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November 2nd, 2008

IBM’s New USB-based Device Might Allow Safer Online Banking

IBM has developed a device for online banking so customers plugging into any computer can protect transactions and find out if Trojan malware is trying to steal funds. When the device is plugged into any computer, it creates an TLS/SSL-based channel to a banking server, acts as a proxy program that lets the user connect over the Internet to the bank’s server, and makes visible to the user exactly what is transmitted over this channel to the bank:

The ZTIC achieves this by registering itself as a USB Mass Storage Device (thus requiring no driver installation) and starting a “pass-through” proxy configured to connect with pre-configured (banking) Websites. After starting the ZTIC proxy, the user opens a Web browser to establish a connection with the bank’s Website via the ZTIC. From that moment on, all data transmitted between browser and server pass through the ZTIC; the SSL session is protected by keys maintained only on the ZTIC and, hence, is inaccessible to malware on the PC.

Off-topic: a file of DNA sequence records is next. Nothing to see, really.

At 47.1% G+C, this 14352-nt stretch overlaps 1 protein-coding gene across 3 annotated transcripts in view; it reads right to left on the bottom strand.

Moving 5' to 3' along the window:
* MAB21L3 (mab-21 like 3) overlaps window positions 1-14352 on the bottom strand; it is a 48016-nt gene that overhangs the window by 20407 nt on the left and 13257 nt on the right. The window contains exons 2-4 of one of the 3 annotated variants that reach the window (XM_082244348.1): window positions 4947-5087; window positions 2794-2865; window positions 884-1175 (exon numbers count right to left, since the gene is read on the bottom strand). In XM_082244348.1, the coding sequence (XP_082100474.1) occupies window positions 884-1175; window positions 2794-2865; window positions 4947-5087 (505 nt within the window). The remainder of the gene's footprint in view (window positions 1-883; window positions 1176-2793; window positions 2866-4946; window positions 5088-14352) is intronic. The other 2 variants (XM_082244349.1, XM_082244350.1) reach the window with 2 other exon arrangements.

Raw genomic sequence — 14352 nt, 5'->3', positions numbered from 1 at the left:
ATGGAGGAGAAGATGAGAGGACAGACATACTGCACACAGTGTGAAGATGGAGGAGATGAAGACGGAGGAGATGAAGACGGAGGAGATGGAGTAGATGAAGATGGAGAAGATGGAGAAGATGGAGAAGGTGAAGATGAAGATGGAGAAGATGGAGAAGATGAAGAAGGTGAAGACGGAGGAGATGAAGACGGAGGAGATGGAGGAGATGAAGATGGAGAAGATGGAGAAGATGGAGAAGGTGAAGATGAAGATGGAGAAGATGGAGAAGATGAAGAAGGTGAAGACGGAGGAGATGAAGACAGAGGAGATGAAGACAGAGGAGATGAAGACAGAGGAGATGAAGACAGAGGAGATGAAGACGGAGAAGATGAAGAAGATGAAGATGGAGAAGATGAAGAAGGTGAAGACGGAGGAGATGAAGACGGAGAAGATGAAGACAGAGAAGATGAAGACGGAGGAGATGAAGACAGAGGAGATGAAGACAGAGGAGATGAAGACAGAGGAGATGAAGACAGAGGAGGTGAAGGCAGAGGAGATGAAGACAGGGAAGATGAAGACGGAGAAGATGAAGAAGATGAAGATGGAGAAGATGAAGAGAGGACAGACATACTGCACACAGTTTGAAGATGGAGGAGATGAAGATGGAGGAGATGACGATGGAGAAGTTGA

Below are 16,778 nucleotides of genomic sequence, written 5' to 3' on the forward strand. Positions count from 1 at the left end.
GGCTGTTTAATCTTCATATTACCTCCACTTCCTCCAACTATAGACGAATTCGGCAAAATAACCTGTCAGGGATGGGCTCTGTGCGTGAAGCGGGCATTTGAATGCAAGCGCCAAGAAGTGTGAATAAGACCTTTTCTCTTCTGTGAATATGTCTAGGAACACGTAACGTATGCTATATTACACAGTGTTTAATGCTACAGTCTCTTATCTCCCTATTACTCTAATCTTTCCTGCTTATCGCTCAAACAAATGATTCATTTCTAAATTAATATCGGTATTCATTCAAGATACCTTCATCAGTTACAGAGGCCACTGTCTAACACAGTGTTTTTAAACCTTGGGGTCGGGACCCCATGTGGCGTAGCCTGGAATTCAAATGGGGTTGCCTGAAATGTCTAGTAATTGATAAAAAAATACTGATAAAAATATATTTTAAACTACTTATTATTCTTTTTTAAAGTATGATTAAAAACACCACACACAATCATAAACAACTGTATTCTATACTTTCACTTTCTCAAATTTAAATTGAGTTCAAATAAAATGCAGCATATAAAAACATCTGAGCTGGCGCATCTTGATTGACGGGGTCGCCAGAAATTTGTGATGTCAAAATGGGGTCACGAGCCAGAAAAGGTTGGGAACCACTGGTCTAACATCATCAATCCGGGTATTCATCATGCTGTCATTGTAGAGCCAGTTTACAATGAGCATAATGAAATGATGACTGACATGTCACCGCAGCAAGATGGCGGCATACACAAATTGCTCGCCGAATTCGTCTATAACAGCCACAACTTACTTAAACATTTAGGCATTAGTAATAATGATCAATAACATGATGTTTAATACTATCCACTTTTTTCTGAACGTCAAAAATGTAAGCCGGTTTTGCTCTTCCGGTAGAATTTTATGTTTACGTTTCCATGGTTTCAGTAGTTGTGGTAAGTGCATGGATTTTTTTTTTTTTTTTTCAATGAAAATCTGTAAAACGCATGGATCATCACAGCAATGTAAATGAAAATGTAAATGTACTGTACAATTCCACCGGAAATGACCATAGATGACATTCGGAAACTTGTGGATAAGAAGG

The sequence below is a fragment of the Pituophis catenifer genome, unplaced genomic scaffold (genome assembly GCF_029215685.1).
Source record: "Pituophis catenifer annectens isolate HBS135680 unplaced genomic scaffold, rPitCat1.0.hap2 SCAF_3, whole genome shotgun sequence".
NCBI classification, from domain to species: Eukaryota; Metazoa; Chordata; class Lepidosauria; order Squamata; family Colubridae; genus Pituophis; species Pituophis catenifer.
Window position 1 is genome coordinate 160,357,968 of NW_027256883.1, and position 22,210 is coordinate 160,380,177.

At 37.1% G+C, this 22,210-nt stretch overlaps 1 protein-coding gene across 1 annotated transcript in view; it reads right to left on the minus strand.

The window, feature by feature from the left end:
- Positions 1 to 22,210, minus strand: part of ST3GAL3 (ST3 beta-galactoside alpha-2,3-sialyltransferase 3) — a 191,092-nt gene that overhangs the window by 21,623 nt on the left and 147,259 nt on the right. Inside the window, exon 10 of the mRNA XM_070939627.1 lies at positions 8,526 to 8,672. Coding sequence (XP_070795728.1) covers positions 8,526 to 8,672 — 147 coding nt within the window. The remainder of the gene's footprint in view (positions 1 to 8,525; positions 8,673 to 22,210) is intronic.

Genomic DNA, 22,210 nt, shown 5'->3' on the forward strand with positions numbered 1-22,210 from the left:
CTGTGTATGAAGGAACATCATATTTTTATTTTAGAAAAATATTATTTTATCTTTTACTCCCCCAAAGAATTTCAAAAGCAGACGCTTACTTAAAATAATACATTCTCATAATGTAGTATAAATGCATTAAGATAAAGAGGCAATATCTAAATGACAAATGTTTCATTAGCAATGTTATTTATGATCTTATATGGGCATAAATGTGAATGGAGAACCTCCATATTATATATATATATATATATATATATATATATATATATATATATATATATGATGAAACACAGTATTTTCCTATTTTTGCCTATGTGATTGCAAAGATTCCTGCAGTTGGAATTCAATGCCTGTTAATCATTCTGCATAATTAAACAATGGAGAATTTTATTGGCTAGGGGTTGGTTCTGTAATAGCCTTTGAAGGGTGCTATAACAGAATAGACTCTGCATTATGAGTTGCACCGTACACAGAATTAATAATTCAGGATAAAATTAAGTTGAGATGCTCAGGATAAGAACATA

Created in IBM’s Zurich Research Lab, the device is still a prototype and being tested in a few trials in Europe, says senior researcher Michael Baentsch. IBM officially calls it the “Zone Trusted Information Channel” because the little USB-based device works to set up a secure channel to an online banking site supporting it. “The stick is the secure communication endpoint,” said IBM researcher Michael Baentsch. “What the stick sees, the server gets.”

“It doesn’t prevent a man-in-the-middle attack on the PC, but it makes them visible,” Baentsch said. After logging on, if a banking customer intended to complete a certain transaction but saw that inexplicably there was different information about to be transferred – perhaps through a trick of a Trojan on the machine – that action could be stopped.

The device doesn’t detect or eradicate the Trojan itself, but does give users a better chance at thwarting malware-based attacks – if they’re paying attention to what they’re doing by checking the window of protection provided by the Zone Trusted Information Channel.

IBM, which hasn’t announced general availability of the device yet, says it’s a way for banking customers to validate online transactions in an era when malware bank Trojans have become prevalent.

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